East Asia Sees Record Private Investment in Infrastructure
Private participation in infrastructure (PPI) in East Asia and Pacific accounted for more than half (53 percent) of total PPI investment globally in 2017, more than a 20 percent increase from 2016. This shift illustrates the scale of the demand for—as well as the supply of—capital for infrastructure development in the region, according to a new World Bank report.
At $49 billion, it was the highest level of investment recorded in East Asia and Pacific in a single year, the report says. Separately, South Asia saw investment worth $11.7 billion last year, a 90 percent increase from the amount invested in 2016.
Exhibit 1: Regional Share of Investment Commitments in Infrastructure Projects With Private Participation in Emerging Markets and Developing Economies, 2008–2017
Globally in low- and middle income regions, private commitments in energy, transport, information and communication technology backbone, and water infrastructure totaled $93.3 billion across 304 projects in 52 countries. While this represents a 37 percent increase over 2016, it was the second-lowest investment level in the past 10 years, and is 15 percent lower than the past 5-year average investment of $109.8 billion.
Exhibit 2: Investment Commitments in Infrastructure Projects With Private Participation in EMDEs, 2008-2017
China and Indonesia Drive EAP Numbers
Across EAP, investments were made in 99 greenfield and seven brownfield projects. Investments in this region were driven by China, which saw $17.4 billion invested across 73 projects and accounted for 19 percent of global investment commitments. The sector that saw the greatest amount of investment in China was transport ($13 billion), including a $6.9 billion railway project and two expressway projects worth $2 billion and $1.8 billion, respectively. Apart from its transport sector, China’s energy sector also received significant investments. With the completion of 36 energy projects, a further 1.7 gigawatts of capacity will be added.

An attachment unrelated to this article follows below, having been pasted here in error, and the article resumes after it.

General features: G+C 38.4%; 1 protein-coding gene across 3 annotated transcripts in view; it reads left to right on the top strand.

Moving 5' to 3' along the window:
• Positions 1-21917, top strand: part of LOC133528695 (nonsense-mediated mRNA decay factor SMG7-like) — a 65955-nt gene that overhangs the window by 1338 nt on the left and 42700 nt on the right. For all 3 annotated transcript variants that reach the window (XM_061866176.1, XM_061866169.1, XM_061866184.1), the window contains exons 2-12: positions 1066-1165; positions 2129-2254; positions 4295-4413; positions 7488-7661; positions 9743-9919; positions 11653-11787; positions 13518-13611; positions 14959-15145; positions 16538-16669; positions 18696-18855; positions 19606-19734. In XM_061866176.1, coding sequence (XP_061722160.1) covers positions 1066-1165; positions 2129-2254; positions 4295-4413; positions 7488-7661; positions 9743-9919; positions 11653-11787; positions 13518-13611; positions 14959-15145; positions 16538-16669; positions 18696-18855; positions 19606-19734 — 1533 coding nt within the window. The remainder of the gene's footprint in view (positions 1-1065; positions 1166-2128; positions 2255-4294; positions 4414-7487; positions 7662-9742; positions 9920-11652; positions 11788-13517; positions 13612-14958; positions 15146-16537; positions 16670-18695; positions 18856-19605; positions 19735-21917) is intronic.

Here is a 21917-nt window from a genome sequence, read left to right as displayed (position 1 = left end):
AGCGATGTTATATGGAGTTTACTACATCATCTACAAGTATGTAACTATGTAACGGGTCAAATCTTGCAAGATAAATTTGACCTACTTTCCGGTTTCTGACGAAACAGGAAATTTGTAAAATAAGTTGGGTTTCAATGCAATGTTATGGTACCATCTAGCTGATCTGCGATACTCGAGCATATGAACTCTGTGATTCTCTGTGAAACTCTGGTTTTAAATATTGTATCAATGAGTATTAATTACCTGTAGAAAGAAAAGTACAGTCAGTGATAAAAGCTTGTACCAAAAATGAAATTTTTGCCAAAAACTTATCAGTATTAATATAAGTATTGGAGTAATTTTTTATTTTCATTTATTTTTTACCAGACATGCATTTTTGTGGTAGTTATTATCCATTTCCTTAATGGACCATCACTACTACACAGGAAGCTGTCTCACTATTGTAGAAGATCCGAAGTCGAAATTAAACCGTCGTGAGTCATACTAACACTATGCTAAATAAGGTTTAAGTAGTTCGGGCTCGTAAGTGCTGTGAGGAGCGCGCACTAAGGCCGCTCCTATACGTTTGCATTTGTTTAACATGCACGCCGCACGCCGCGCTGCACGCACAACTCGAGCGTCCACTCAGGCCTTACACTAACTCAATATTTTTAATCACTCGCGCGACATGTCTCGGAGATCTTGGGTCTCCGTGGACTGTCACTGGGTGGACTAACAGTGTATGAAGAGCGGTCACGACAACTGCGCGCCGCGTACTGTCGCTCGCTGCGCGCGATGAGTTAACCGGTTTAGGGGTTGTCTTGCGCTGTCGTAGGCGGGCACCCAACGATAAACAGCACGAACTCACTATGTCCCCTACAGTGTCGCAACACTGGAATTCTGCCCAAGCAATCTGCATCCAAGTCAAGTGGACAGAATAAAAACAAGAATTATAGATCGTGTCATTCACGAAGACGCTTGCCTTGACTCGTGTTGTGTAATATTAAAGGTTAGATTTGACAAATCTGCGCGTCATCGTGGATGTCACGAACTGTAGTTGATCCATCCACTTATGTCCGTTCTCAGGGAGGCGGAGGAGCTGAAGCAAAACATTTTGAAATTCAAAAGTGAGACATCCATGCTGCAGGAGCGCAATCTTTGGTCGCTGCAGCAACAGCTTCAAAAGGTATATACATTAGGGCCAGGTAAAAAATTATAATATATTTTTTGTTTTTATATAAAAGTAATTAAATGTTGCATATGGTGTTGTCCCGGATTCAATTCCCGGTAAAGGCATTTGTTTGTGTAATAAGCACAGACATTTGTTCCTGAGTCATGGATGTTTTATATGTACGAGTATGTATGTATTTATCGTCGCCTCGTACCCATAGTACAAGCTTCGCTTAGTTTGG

The other recipient of PPI investment in the region was Indonesia, which saw $15.5 billion invested in 11 projects in 2017. This included the Jakarta-Bandung high-speed railway project worth $6 billion and two coal megaprojects worth $4.2 billion and $2.2 billion, respectively. Interestingly, while most other countries are witnessing higher investments in renewable energy, almost 90 percent of the energy investment in Indonesia was in coal projects.
Exhibit 3: Investment Commitments in Infrastructure Projects With Private Participation in EMDEs by Region and Country, 2017
Elsewhere in EAP, Myanmar, Laos and Cambodia too saw greater PPI investments in 2017, amounting to $4.8 billion. This was a noteworthy achievement considering none of these countries were recipients of any PPI investment in 2015 and 2016. In Laos, a $1.5 billion investment was made in an electricity generation project that will ensure an output increase of 650 megawatts.
According to the report, this was only the second time and third time respectively in the past 10 years that Myanmar and Cambodia received any investment. Myanmar saw a $1.5 billion investment in an ICT project, and Cambodia saw a $1 billion airport construction project, contributing to the investment numbers in these countries.
A total of $11.7 billion was invested in South Asia in 2017—a 90 percent spike over 2016 investment levels—across 21 brownfield and 35 greenfield projects. This increase was driven by Pakistan, which saw $5.9 billion invested in 2017 versus $1.7 billion in 2016. This jump put Pakistan on the list of the top five global recipients of PPI investment in 2017.
Moreover, it also meant that for the first time, Pakistan saw more investment than India, despite India registering a slight increase in investment from $4.3 billion 2016 to $4.8 billion in 2017, with a number of road projects nearing final closure.
Breaking It Down
Of all investments in 2017, detailed financing information was available 168 of 232 PPI projects, which had a total investment commitment of $61.6 billion. Of this sum, debt accounted for 70 percent and was the primary source of financing in 2017, with overseas debt accounting for 55 percent.
In terms of source of financing, private sources were responsible for 45 percent of investment commitment, while public sources financed 25 percent of the investment. The remaining 30 percent ($18.7 billion) came from multilateral and bilateral development finance institutions.
According to the World Bank, the investment numbers demonstrate continuing interest among private investors for infrastructure investment in emerging and developing economies globally. “It’s encouraging to see the private sector is starting to return to infrastructure investments in developing countries,” Jordan Schwartz, director of Infrastructure, PPPs & Guarantees for the World Bank Group, says. “Coupled with data demonstrating that governments are playing a bigger role in supporting these public-private investments, this shows that we are going further to meet the infrastructure needs of growing populations by bringing more resources to the table.”